2 - Keep me in mind - I dunno.  Had races as a 2 year old that would get him in contention but his Rebel and Blue Grass efforts were hideous.  Did run a little faster when wide in the Derby.  Pretty good middle move but then flattened.  Never got closer than 6 1/2 lengths and mainly toiled 9-13 lengths back.  Not the kind of horse I usually get excited about.  6% trainer in graded stakes.

he has run sideways as a 3 yr old ... mixed in with some top class, but really hasn't taken the leap forward his 2 yr old form portended - i'm firing one last bullet with him in all tix here, though - trainer says he's never looked stronger.  will need a hotter pace than 2 weeks ago, but that may be difficult if the 2 Bafferts have their way.  

 

5) Midnight Bourbon - Huge threat with the move to Ortiz.  I just don't think Mike Smith is riding well and it sure was an iffy ride in the Derby.  Should be in the top flight with Medina Spirit and Concert Tour.  One horse player I respect said this horse cannot pass another horse.  So if he locks up with Medina Spirit he might just follow him to the wire.

looking back at his Lecomte win, it was pretty much identical to MS in the Derby ... didn't necessarily want the lead, but it was bequeathed, and he ran with it - very modest fractions, though - he was able to ration on the engine, and turned back both Proxy (who was serious Derby fodder coming in), and Mandaloun. that Fairgrounds crop were undoubtedly the cream of the regional groups, and i gotta take a stab with him as best bet to upend Baffert ... i keep going back to the Apple Blossom, where Irad gunned Letruska out over both Swiss Skydiver and Monomoy Girl, then held on to upset those two superior horses. biggest hope is that Asmussen instructs him to do likewise here - as you pointed out he doesn't pass horses ... but neither do MS or CT - we got 3 legit front-running/need the leads.   

10) Concert Tour - The ultimate wild card. Million dollar question is did Baffert take Rosario off or did Rosario choose the Japanese horse.  Don't love Smith these days as I said. But Baffert's barn like the way he was working and any of the 3 previous races before the Arkansas Derby dud would make him the favorite. No explanation for that dud though.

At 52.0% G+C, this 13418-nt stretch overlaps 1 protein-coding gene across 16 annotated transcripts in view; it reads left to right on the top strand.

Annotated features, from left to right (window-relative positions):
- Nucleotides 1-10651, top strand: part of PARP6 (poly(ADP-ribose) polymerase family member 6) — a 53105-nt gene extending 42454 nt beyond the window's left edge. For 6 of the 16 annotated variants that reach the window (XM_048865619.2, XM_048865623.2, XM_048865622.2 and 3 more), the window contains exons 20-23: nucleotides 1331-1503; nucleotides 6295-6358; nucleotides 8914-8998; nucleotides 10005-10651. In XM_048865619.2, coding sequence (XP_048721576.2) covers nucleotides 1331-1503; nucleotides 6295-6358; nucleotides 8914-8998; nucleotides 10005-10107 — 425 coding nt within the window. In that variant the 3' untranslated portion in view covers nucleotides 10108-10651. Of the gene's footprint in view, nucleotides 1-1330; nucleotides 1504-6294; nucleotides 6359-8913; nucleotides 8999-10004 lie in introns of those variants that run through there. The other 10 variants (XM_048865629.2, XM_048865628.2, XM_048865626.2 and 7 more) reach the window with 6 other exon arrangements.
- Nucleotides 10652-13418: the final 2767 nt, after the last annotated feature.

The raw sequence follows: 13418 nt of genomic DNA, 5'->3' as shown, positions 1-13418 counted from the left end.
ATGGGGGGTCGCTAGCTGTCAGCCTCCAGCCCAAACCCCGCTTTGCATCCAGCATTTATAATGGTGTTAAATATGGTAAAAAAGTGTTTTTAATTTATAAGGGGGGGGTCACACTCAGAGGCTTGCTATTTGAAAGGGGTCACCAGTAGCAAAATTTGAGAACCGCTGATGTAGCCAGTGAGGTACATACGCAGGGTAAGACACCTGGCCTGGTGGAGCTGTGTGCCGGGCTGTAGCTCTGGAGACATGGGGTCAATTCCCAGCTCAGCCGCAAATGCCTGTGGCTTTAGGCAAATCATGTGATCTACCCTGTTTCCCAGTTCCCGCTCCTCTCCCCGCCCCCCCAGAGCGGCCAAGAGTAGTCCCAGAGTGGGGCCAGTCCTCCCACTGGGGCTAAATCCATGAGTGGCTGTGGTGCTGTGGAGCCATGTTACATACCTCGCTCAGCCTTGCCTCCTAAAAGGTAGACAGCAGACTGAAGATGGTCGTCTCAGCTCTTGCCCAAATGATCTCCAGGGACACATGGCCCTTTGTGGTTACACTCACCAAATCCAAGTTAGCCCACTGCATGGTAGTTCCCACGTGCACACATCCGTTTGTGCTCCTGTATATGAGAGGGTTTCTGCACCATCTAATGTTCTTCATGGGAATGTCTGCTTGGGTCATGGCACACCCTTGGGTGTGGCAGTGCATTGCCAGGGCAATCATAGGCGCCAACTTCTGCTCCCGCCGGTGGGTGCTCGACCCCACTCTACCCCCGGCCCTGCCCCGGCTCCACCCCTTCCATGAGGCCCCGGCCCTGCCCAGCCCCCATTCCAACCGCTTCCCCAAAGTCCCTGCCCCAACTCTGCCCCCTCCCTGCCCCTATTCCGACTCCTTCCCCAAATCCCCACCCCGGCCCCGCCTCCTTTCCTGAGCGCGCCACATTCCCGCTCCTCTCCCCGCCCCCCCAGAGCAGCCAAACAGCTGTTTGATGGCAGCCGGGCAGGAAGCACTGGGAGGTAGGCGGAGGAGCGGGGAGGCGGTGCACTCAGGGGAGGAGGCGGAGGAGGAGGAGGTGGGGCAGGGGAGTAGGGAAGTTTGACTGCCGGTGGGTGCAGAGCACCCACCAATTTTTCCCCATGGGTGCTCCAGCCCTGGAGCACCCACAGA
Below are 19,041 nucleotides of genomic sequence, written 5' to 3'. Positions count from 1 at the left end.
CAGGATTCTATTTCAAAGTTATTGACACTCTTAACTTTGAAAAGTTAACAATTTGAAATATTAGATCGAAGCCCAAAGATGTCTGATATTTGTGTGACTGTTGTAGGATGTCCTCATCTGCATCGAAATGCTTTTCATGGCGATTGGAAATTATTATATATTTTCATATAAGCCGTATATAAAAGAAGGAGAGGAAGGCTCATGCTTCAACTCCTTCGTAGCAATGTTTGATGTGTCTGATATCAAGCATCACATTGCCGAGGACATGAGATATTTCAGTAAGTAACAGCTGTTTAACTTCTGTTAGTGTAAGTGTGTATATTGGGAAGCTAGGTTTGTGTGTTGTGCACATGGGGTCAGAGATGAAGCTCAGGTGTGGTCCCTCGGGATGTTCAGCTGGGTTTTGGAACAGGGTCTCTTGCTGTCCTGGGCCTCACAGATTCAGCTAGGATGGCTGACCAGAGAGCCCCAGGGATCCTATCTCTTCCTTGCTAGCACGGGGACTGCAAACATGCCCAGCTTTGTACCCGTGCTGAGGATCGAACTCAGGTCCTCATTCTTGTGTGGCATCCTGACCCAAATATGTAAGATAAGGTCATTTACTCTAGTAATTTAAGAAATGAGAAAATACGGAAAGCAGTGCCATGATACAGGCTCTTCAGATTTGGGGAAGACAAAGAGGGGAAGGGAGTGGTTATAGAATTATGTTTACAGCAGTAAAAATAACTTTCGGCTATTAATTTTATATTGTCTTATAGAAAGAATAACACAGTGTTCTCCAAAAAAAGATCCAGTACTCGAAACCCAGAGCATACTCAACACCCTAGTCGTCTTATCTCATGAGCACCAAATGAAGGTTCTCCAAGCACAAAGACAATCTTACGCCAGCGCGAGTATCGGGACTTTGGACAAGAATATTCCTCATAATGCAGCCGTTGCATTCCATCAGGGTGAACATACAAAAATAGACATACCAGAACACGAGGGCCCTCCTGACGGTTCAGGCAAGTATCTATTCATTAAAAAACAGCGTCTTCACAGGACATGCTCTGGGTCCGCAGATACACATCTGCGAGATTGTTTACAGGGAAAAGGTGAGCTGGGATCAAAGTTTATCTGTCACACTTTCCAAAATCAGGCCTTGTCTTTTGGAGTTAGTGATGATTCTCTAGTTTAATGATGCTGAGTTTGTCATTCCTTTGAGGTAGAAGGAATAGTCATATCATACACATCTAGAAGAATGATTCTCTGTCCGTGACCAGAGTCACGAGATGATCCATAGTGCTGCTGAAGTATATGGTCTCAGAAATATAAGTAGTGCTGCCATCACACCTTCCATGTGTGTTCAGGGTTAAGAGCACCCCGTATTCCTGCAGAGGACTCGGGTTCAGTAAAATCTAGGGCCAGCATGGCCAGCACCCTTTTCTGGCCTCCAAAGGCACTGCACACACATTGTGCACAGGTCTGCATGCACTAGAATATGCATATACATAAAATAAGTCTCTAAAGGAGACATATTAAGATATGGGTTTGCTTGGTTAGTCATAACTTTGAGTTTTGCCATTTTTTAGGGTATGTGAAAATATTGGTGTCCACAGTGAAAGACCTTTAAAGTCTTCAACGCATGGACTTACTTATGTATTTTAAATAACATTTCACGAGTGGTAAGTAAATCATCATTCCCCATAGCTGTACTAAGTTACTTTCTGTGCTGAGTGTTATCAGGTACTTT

getting very close to an outright toss for me with this one - only path is the hustle out the 10, while his 2 main foes are set up for easier paths to front running glory ... nothing i've seen outta this cat shows me any reason to bank on resiliency - his rating in the Arky was atrocious, seeing as how he grabbed the lead from Caddooo, but then ceded to Super Stock, only to get outkicked for place by a horse (Caddooo) he had just seemingly buried. 

 

my thoughts on three of these in bolded

 

Edited by otb_lifer
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3 hours ago, otb_lifer said:

my thoughts on three of these in bolded

 

Good stuff.  I just don't know why Baffert would run Concert Tour unless he was doing really well.  Or, could he be insurance in case MS is forced to scratch? If not CT scratches?

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1 hour ago, Judge Smails said:

Good stuff.  I just don't know why Baffert would run Concert Tour unless he was doing really well.  Or, could he be insurance in case MS is forced to scratch? If not CT scratches?

as much as i lean to toss him, the ticket will be economical enough to not exclude him, getting bit in the ### again by neglecting a primed BB entry is not gonna sit well. as i said, i'm inching closer to an outright toss, if i pull the trigger it will be made at the window. 

- but i will be keying MB in the final analysis - ton of faith in Irad amongst this field, might be the ooomph! Asmussen needs to take the ballsy approach of getting out in front, lest he merry go rounds like he did behind Chuck in the La. Derby ... in which case he'll board, but the spoils will be meager if it's the two favorites with him. 

as far as MS scratch ... that's something i had not considered - in that scenario i could easily see MB putting the wood to CT from jump - his break from the 5 will surely fold to the rail if he wants it - dunno how Lukas is gonna handle Ram's strategy, but this ain't Oxbow, and it ain't gonna be raining ... don't think he'll pose much of a worry early on, but who knows. 

i don't think we'll hear anything about MS 'til he's effectively eliminated from the TC - cannot see them DQ'ng from the Derby win on the eve of the Preakness - would be suicidal to the event.